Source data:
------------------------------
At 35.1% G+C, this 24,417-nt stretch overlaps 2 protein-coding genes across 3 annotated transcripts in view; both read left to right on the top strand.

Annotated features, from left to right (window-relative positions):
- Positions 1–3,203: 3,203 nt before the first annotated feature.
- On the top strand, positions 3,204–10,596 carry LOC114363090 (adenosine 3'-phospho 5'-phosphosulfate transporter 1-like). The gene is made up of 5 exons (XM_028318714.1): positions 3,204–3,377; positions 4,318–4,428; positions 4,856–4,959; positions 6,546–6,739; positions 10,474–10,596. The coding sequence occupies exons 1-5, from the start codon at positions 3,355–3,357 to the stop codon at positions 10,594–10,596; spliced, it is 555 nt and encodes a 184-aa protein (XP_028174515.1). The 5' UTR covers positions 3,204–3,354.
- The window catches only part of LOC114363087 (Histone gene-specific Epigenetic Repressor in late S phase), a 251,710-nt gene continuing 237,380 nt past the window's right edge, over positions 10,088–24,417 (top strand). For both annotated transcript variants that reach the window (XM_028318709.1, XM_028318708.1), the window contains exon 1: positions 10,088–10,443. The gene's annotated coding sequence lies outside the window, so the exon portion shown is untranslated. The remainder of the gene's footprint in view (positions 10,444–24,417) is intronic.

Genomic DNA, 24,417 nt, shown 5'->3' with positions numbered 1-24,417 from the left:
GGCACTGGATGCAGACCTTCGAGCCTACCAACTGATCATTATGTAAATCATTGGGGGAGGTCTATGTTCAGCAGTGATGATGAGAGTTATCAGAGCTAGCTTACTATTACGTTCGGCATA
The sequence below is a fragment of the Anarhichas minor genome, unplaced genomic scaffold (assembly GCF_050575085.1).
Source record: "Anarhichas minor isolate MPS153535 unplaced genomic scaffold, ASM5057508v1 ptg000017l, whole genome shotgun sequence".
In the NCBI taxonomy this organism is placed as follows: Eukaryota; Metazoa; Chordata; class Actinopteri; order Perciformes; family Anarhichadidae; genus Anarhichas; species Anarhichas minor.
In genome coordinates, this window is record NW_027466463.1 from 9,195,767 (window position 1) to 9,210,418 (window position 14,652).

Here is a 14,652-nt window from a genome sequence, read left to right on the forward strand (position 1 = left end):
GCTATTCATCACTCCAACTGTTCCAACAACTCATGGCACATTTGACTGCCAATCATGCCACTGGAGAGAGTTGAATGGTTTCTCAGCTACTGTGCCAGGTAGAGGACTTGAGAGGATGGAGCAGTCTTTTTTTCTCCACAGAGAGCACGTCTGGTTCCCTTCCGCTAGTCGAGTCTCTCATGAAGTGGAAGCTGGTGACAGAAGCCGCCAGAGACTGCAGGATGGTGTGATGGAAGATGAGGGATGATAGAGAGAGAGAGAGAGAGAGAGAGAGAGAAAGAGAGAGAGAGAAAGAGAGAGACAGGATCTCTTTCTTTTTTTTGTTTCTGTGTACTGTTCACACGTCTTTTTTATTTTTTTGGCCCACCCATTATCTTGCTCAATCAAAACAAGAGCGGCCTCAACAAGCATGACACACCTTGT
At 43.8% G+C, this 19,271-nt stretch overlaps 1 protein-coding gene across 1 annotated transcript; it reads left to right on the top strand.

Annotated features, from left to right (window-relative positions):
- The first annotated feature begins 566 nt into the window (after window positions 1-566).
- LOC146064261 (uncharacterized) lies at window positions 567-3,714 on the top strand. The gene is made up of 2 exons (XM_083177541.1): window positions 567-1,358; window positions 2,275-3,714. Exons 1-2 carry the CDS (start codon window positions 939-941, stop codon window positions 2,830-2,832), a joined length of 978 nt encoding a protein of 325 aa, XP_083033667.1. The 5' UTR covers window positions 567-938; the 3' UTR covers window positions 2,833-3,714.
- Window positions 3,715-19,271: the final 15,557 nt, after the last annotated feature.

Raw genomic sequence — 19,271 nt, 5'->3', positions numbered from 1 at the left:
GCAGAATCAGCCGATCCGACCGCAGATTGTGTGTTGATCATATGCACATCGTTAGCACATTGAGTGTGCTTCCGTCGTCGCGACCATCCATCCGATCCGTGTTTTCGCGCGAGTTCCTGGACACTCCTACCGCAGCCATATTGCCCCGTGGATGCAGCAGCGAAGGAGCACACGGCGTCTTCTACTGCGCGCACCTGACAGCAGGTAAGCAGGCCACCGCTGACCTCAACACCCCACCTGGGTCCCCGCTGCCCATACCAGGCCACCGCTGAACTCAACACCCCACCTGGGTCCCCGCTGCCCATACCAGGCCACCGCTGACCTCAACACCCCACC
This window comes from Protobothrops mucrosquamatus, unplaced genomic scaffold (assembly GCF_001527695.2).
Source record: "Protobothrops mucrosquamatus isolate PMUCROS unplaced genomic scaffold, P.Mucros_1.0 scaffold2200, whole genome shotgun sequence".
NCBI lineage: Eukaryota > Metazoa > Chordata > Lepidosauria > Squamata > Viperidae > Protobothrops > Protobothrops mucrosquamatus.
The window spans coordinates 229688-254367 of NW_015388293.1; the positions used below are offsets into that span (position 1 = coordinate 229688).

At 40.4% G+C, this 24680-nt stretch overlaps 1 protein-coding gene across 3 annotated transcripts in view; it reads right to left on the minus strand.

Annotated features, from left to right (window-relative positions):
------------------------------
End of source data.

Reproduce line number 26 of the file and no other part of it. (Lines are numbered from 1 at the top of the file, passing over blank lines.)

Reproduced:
Annotated features, from left to right (window-relative positions):